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Atlantic bubble pops as travel restrictions announced for P.E.I., Newfoundland and Labrador

An RCMP vehicle in front of the Confederation Bridge on April 2, 2020. - REUTERS
An RCMP vehicle in front of the Confederation Bridge on April 2. - Reuters

COVID-19 updates for Nov. 23

Highlights from today:

  • P.E.I. and NL will require self-isolation for travellers entering those provinces from the other Atlantic provinces
  • Nova Scotia announces 11 new cases among tests performed on Sunday
  • New Brunswick has 15 new cases and one new death due to COVID-19, the province's seventh

Two of the region's premiers have burst the Atlantic bubble, at least for the next two weeks, as Prince Edward Island and Newfoundland and Labrador announced implementation of travel restrictions.

New Brunswick and Nova Scotia will not follow suit, however, choosing to instead stress caution in considering non-essential travel.

Newfoundland and Labrador Premier Dr. Andrew Furey announced the decision in a video update on Monday morning. 

“After careful consideration and consultation, I have made the tough decision to implement the circuit breaker,” he said. “Effective 12:01 a.m. on Wednesday, Nov. 25, 2020, people arriving in Newfoundland and Labrador from within the Atlantic bubble will be required to self-isolate for 14 days. This is not an easy decision.

“Implementing this change for a two-week period is an effort to avoid a full lockdown.”

Newfoundland reported two new cases on Monday, with a total of 23 active cases.

P.E.I. Premier Dennis King also announced the island province will implement restrictions. Anyone travelling to the province will have to self-isolate for 14 days.

In their own video update on Monday, King and the island's chief medical officer, Dr. Heather Morrison, said there was one new case in P.E.I., involving a person who had travelled outside the Atlantic bubble, for a total of two active cases. But Morrison said she is concerned COVID-19 is already on P.E.I. in larger numbers.

“We are announcing that effective Tuesday, Nov. 24, at 12:01 a.m., P.E.I.'s participation in the Atlantic bubble will be suspended for two weeks, at least until Dec. 7,” Morrison said.

Non-island residents will once again have to apply for pre-travel approval before crossing to P.E.I., including a plan for self-isolation, Morrison said.

“People who need to travel within Atlantic Canada for essential services – medical appointments, transportation of goods, pick-up of students at university – and they return to P.E.I.within 24 hours, will not be required to self-isolate as long as they follow certain measures and enhanced infection-prevention control measures during that period of time,” she said.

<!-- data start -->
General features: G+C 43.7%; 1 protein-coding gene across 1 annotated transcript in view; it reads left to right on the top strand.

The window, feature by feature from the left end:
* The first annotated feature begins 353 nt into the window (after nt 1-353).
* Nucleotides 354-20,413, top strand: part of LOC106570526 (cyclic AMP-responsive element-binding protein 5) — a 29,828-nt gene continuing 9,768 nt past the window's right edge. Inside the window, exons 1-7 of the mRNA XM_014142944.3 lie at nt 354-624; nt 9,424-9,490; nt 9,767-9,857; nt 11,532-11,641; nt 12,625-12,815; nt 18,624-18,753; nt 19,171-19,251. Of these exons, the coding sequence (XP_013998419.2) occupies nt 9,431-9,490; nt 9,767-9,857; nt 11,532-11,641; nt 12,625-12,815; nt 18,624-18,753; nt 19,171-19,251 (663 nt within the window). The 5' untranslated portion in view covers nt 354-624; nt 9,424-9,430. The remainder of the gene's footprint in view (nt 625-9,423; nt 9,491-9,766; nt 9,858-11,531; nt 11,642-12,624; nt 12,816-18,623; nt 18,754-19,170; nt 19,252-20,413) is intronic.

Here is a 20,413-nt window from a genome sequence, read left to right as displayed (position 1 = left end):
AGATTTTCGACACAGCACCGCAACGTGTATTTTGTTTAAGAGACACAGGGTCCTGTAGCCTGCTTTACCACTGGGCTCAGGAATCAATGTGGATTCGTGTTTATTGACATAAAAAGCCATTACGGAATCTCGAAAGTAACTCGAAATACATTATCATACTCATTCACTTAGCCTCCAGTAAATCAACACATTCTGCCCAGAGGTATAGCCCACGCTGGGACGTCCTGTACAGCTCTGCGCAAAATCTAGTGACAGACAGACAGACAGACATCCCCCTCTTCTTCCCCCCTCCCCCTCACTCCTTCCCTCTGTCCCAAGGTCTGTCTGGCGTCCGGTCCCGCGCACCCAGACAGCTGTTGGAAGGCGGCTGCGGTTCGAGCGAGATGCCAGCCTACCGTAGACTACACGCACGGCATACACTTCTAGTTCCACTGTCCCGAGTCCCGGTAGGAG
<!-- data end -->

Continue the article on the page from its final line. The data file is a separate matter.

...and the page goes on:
New Brunswick premier Blaine Higgs and the province's Chief Medical Officer of Health Dr. Jennifer Russell announced online on Monday afternoon that they will not be requiring self-isolation for Atlantic region travellers, despite there being 15 new cases for a total of 89 active in New Brunswick, and one new death.

“In the case of between ourselves and Nova Scotia, we both believe that our priority needs to be in how we manage adherence to public health rules,” Higgs said. “How we basically enforce those rules within our communities, and in the case of New Brunswick, we know where our current situation – the problems are, and the opportunities – and that's in southern New Brunswick. In the case of Nova Scotia, Premier (Stephen) McNeil knows it's the Halifax region, so the message from both of us is certainly – and it's actually from all of us – is stay at home. And support your local businesses but stay within your own province.”

A spokeswoman for McNeil's office said at lunchtime that the province is sticking with just issuing a reminder to limit non-essential travel at this point, not implementing further restrictions.

An emailed statement from McNeil reiterated that position while urging people to limit travel for the next two weeks.

“I respect the decision of the provinces of Prince Edward Island and Newfoundland and Labrador to take further steps at this time,” McNeil said in the statement.

“Our border with New Brunswick continues to be monitored. There are a number of people on both sides of our shared border who drive back and forth for work or other essential reasons, and they can continue to do so. But for anyone considering a shopping trip or other non-essential travel, we are asking you not to. This is another step we can take to slow the spread of COVID-19.” 

Meanwhile, Nova Scotia authorities announced 11 new cases on Monday from testing performed on Sunday. 

Those are in addition to 11 found in testing on Saturday, bringing the total known active cases to 51.

Gathering limits have been tightened in HRM and Hants County to five from 10 without social distancing as the central zone grapples with the cluster. Households can only have five visitors at a time and households with more than five members can only go outside in groups of no more than five people.

Indoor gatherings for events with social distancing are limited to 50 per cent of the venue's capacity to a maximum of 100, or 150 people outdoors with social distancing. Informal gatherings are limited to 25 people.

Auburn Drive High School and Graham Creighton  Junior High are both closed until Dec. 7 after students tested positive last week. 

The Atlantic bubble, allowing travellers to move between New Brunswick, Nova Scotia, P.E.I. and Newfoundland without requiring self-isolation, was put in place on July 3 as the first wave of the pandemic faded in the region.

More to come

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